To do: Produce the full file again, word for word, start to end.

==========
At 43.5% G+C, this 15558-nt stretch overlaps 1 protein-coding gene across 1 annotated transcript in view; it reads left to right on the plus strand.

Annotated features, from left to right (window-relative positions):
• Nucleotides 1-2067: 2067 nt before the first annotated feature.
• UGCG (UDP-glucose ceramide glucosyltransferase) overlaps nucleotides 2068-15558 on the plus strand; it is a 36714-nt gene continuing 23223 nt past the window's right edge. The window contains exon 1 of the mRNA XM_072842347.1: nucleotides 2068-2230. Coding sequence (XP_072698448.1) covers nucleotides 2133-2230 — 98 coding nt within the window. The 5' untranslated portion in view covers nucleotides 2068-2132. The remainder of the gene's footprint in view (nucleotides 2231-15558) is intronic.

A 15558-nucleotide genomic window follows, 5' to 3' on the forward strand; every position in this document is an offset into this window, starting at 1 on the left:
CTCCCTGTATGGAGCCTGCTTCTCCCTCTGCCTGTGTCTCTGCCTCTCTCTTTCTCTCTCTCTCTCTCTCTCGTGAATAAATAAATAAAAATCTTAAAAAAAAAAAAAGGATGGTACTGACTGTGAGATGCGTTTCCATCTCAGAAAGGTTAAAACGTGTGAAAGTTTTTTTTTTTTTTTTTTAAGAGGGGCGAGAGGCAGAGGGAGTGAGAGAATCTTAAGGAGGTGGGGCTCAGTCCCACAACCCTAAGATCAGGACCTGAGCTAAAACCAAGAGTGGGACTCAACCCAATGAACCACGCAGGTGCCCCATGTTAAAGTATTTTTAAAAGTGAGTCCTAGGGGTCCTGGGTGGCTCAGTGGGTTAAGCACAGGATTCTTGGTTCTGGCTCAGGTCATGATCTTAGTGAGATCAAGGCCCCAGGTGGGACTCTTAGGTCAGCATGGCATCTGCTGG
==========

At 43.5% G+C, this 15558-nt stretch overlaps 1 protein-coding gene across 1 annotated transcript in view; it reads left to right on the plus strand.

Annotated features, from left to right (window-relative positions):
• Nucleotides 1-2067: 2067 nt before the first annotated feature.
• UGCG (UDP-glucose ceramide glucosyltransferase) overlaps nucleotides 2068-15558 on the plus strand; it is a 36714-nt gene continuing 23223 nt past the window's right edge. The window contains exon 1 of the mRNA XM_072842347.1: nucleotides 2068-2230. Coding sequence (XP_072698448.1) covers nucleotides 2133-2230 — 98 coding nt within the window. The 5' untranslated portion in view covers nucleotides 2068-2132. The remainder of the gene's footprint in view (nucleotides 2231-15558) is intronic.

A 15558-nucleotide genomic window follows, 5' to 3' on the forward strand; every position in this document is an offset into this window, starting at 1 on the left:
CTCCCTGTATGGAGCCTGCTTCTCCCTCTGCCTGTGTCTCTGCCTCTCTCTTTCTCTCTCTCTCTCTCTCTCGTGAATAAATAAATAAAAATCTTAAAAAAAAAAAAAGGATGGTACTGACTGTGAGATGCGTTTCCATCTCAGAAAGGTTAAAACGTGTGAAAGTTTTTTTTTTTTTTTTTTAAGAGGGGCGAGAGGCAGAGGGAGTGAGAGAATCTTAAGGAGGTGGGGCTCAGTCCCACAACCCTAAGATCAGGACCTGAGCTAAAACCAAGAGTGGGACTCAACCCAATGAACCACGCAGGTGCCCCATGTTAAAGTATTTTTAAAAGTGAGTCCTAGGGGTCCTGGGTGGCTCAGTGGGTTAAGCACAGGATTCTTGGTTCTGGCTCAGGTCATGATCTTAGTGAGATCAAGGCCCCAGGTGGGACTCTTAGGTCAGCATGGCATCTGCTGG